Many experimental evidences such as the infectious N-terminally truncated HuPrP(90–231),15 the shorter version PrP106,16 and the Japanese patient carrying the mutation Y145STOP17 suggested an infective role for the fragment MoPrP(89–143). Tg196 mice, intracerebrally inoculated with the β-folded MoPrP(89–143), exhibited ataxia and other neurological signs—spongiform degeneration in the neocortex, hippocampus, caudate nucleus, cerebellar cortex and corpus callosum and loss of granule cells in the cerebellar cortex—360 ± 30 DPI.18 These neurological changes were similar to those present in GSS patients.10 Brain homogenates extracted from β-folded MoPrP(89–143)-infected Tg196 mice were serially transmitted to other Tg196 mice. All these mice developed disease after an incubation time of approximately 300 DPI suggesting that the β-folded MoPrP(89–143) caused the de novo GSS prion formation or was itself a synthetic prion.19
One of the major features that distinguish PrPC from the pathological isoform is its resistance to proteolytic cleveage. Tg(MoPrP-P101L) mice, associate with a familial form of prion disease, do not produce detectable proteinase-resistant PrP in the brain. Tg mice expressing a nine-octapeptide insertional mutation, Tg(PG14), spontaneously produced proteinase-resistant form of PrP.20 Tg(PG14) showed progressive neurological disorders characterized by ataxia, gliosis, apoptosis of cerebellar granule cells and PrP deposition in a synaptic-like pattern. These mice resemble patients with nine- and six-octapeptide PrP insertion.21,22 In Tg(PG14), the time course of the pathology is profoundly affected by zygosity, as demonstrated by clinical data. Homozygous mice developed disease symptoms at 68 days of age, while hemizygous showed clinical signs only after 235 days. The duration of the illness is also shorter for homozygous than hemizygous mice, 49 and 154 days respectively. Conversely to the clinical illness appearance in Tg(PG14), the PrPSc-like molecules are formed at the first month of life. Therefore, these observations suggested that PrPSc represents a causative factor in the development of neuropathology and neurological symptoms.
More recently, Sigurdson and coworkers developed a new Tg Mo overexpressing two folds the PrP S170N and N174T variant (rigid-loop PrP, RL-PrP).23 These point mutations are located in the loop of residue 166–175 that connects the β2-strand with the α2-helix. Asparagine170 and threonine174 are normally present in elk PrP primary sequence conferring to the loop 166–175 a well defined structure, as revealed by sharp resonance lines in NMR spectra.24 This feature contrasts with other mammalian PrPs that are characterized by a pronounced structural disorder of this loop.25–28 TgRL-PrP mice developed neurological dysfunctions at 145 to 637 days of age, with a 50% of incidence by 364 days. Sick TgRL-PrP mice showed ataxia, weight loss, lethargy, kyphosis and hind limb paralysis, while their brains showed PrP deposits in the stratum lacunosum-moleculare of the hippocampus, within the corpus callosum and in the cingulum. Conversely to Tg196,10 the pathology induced by RL-PrP was not suppressed by co-expression of wild-type PrP. Tga20 mice, which overexpress wild-type Prnp, inoculated with brain homogenates from sick TgRL-PrP mice developed neurologic signs by 481 DPI. Serial passages into Tga20 mice brains homogenates from RL-PRP-infected Tga20 mice caused similar symptoms with a shorter lag-phase. Moreover, both the proteinase K (PK) resistance and the conformational stability increased after each passage.23 De novo generated prions were also transmissible to wild-type mice.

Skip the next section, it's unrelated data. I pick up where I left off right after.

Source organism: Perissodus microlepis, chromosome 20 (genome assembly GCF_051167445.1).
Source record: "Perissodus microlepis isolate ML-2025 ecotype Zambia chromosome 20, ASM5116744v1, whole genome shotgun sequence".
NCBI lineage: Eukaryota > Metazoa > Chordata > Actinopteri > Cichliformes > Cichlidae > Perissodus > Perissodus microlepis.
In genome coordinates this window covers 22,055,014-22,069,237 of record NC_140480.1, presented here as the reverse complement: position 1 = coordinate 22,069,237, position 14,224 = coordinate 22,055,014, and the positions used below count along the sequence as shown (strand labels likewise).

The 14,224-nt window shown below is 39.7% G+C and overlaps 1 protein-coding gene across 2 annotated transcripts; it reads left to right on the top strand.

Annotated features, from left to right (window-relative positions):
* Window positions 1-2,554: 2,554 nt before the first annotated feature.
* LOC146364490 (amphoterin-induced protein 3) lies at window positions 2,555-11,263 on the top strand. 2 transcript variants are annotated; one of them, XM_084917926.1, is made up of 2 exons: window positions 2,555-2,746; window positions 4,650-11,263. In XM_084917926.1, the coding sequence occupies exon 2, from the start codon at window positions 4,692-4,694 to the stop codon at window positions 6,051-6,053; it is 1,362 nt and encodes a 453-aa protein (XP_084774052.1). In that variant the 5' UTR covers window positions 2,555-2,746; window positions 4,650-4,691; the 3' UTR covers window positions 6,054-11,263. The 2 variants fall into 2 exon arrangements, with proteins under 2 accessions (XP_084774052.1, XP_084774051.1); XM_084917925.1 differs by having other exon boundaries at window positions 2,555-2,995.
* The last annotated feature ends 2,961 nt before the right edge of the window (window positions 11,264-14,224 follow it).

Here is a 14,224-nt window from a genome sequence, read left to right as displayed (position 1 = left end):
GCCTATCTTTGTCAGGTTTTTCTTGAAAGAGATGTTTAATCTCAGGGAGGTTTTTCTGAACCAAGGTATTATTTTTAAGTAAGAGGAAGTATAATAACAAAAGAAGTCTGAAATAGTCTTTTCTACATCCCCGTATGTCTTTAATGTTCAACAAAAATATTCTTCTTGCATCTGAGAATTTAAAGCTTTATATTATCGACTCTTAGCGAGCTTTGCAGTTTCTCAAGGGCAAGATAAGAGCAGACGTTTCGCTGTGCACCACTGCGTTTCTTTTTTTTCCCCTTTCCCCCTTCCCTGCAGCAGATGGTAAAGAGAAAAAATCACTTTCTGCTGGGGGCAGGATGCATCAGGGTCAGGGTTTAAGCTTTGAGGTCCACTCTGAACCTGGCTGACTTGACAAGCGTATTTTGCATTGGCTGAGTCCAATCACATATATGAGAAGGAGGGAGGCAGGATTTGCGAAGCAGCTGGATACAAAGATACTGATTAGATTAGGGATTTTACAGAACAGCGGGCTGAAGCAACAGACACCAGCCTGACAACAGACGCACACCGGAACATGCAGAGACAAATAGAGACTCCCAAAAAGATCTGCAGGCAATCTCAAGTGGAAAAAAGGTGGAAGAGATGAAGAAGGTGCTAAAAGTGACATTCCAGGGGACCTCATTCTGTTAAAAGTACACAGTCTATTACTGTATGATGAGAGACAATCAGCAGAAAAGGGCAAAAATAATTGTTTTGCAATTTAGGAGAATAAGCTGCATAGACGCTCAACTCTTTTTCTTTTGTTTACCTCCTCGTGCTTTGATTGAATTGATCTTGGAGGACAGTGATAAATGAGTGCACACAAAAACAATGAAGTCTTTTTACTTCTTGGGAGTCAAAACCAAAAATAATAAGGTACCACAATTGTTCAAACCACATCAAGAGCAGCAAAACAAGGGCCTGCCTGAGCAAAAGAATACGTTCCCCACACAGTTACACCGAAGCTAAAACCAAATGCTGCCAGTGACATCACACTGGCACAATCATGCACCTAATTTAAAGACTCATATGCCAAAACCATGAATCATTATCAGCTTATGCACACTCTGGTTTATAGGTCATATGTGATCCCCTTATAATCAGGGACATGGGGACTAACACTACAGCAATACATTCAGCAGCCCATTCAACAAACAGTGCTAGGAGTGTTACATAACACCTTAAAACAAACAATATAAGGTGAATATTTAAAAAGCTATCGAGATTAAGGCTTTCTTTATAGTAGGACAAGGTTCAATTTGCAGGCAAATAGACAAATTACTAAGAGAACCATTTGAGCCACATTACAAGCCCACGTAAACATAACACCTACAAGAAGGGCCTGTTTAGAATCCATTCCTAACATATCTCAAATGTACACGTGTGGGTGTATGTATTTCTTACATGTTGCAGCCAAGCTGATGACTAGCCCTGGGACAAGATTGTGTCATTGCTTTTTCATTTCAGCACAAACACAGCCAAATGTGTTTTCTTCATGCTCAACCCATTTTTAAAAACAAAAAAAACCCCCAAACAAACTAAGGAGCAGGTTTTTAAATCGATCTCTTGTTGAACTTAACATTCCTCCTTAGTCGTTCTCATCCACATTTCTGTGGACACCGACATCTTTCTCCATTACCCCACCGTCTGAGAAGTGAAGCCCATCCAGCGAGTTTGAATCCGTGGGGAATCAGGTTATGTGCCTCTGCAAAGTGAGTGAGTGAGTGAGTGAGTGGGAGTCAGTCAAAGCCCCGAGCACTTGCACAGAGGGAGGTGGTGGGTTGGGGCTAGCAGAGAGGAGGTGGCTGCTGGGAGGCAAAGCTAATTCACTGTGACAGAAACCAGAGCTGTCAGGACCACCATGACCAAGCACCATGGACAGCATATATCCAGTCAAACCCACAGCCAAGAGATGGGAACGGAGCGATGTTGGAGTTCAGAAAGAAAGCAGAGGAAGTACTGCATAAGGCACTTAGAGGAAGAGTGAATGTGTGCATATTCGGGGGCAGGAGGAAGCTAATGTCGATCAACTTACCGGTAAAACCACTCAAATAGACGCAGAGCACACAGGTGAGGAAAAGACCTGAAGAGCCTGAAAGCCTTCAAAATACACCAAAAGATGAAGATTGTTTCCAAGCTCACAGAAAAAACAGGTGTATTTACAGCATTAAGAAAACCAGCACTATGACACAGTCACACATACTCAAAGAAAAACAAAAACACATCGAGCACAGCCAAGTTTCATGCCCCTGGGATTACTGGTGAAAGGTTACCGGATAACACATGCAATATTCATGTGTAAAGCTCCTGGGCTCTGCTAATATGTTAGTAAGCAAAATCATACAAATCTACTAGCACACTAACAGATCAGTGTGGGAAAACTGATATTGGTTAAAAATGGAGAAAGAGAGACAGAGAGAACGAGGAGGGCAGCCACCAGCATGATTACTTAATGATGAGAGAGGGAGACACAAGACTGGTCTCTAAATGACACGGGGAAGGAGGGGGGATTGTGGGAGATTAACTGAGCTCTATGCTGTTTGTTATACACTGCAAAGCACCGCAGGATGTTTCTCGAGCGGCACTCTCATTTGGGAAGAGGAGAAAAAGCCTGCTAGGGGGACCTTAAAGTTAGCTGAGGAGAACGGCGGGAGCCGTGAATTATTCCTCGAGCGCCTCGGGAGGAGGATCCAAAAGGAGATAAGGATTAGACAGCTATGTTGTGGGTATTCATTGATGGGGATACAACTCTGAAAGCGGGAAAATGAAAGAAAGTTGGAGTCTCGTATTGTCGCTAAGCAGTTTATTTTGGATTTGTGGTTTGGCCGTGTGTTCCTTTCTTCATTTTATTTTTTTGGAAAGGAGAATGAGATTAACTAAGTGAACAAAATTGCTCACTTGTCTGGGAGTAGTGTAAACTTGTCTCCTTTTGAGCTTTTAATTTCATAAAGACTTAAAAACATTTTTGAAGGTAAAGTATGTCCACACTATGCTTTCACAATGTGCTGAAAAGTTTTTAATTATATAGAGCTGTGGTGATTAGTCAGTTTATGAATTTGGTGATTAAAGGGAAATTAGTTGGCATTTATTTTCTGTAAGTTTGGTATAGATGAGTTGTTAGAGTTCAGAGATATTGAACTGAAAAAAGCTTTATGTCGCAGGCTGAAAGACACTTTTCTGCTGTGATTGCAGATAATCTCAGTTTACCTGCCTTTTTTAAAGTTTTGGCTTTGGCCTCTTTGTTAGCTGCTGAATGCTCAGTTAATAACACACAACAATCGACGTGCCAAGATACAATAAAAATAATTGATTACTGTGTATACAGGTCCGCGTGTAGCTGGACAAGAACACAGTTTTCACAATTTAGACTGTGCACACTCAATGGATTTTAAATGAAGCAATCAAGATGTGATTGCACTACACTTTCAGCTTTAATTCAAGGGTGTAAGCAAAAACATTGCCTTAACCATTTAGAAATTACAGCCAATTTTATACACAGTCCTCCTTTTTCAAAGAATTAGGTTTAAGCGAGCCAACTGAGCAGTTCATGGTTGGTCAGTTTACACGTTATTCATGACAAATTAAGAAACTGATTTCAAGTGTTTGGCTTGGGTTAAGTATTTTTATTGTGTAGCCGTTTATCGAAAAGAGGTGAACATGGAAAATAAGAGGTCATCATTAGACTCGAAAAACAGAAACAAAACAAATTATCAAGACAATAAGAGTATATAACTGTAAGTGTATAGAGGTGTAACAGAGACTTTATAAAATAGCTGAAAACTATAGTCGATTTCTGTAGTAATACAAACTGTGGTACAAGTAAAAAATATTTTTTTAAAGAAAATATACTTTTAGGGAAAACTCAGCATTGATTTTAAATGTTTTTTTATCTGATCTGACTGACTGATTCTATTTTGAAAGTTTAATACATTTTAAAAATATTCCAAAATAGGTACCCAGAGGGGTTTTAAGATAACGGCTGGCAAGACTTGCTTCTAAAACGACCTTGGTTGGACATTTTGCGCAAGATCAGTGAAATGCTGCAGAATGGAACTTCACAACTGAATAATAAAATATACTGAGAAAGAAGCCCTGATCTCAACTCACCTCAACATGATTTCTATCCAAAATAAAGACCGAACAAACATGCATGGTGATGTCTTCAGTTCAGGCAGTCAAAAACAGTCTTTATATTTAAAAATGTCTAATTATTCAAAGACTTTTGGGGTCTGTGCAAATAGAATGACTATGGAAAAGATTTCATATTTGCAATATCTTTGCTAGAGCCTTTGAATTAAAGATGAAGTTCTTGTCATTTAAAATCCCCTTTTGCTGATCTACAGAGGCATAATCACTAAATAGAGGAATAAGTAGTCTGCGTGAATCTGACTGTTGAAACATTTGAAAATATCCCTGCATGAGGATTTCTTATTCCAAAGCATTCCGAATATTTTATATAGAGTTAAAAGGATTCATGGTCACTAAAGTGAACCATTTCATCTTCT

The “protein-only” hypothesis for prion propagation implies that it should be possible to generate prions in vitro from highly purified rec PrP. Many attempts have been carried out to confirm this hypothesis, showing no correlation between infectivity and proteinase resistance.9,11,29–31 Kocisko et al. reported the conversion of 35S-labelled rec Syrian hamster (SHa) PrPC , purified from uninfected tissue culture cells, by PrPSc in a cell-free system.32 In this system, PrPSc concentration was 50 folds higher than that of 35S-labelled rec SHaPrPC. Therefore, the preexisting scrapie infectivity prevented the possibility to test any new scrapie infectivity associated with the conversion of rec PrP to a PK resistant form. Some years later, Hill and coworkers used the chimeric MH2M PrP33 to study the conversion caused by SHaPrPSc extracted from animals infected with the Sc237 strain. Since the “species barrier” prevents the infection of mice with SHa prions, the MH2M PrP presented the central region of MoPrP (residues 94–188) replaced with the corresponding SHaPrP sequence. 35S-MH2M PrP, purified from murine erythroleukaemia (MEL) cells, was used for the conversion reaction in the presence of 3 M guanidine. Also in this case, the authors found a PK resistant form of MH2M PrP. Bioassay performed inoculating intracerebrally Swiss CD-1 mice with the in vitro converted products, revealed no scrapie-like disease suggesting that acquisition of proteinase resistance by PrPC is not sufficient for the propagation of infectivity.6
The proteinase-resistant core of PrPSc has an apparent molecular mass of 27–30 kDa corresponding to a N-terminally truncated form. Legname, Baskakov et al. produced fibrils with truncated rec MoPrP, also designed as rec MoPrP(89–230), using both seeded and unseeded protocols.34 Amyloid fibrils were prepared in the presence of the chaotropic agent urea. Seeded and unseeded amyloid fibrils were intracerebrally inoculated into Tg mice overexpressing the truncated form MoPrP(89–231). These mice, called Tg(MoPrP,Δ23–88)9949/Prnp0/0 or Tg9949, express MoPrP(89–231) 16 times more than that of normal PrPC expressed in wild-type SHa brain. Both preparations caused neurological defects between 380 and 660 DPI but Tg9949 mice inoculated with seeded preparation exhibited extensive vacuolation associated with gliosis in cerebellum, hippocampus, brainstem and white matter. The different incubation time and the different distribution, density and morphology of vacuoles, suggested that seeded (MoSP1) and unseeded (MoSP2) fibrils belonged to different prion strains.35 Brain homogenates of inoculated mice with both preparations, showed the presence of a PK resistant form. Serial transmissions of the seeded amyloid fibrils (MoSP1) to Tg9949/FVB and Tg(MoPrP-A)4053 mice gave a mean incubation time of 154 and 90 days, respectively. Synthetic prions, generated using truncated rec MoPrP, demonstrated that PrP is necessary and sufficient for infectivity.34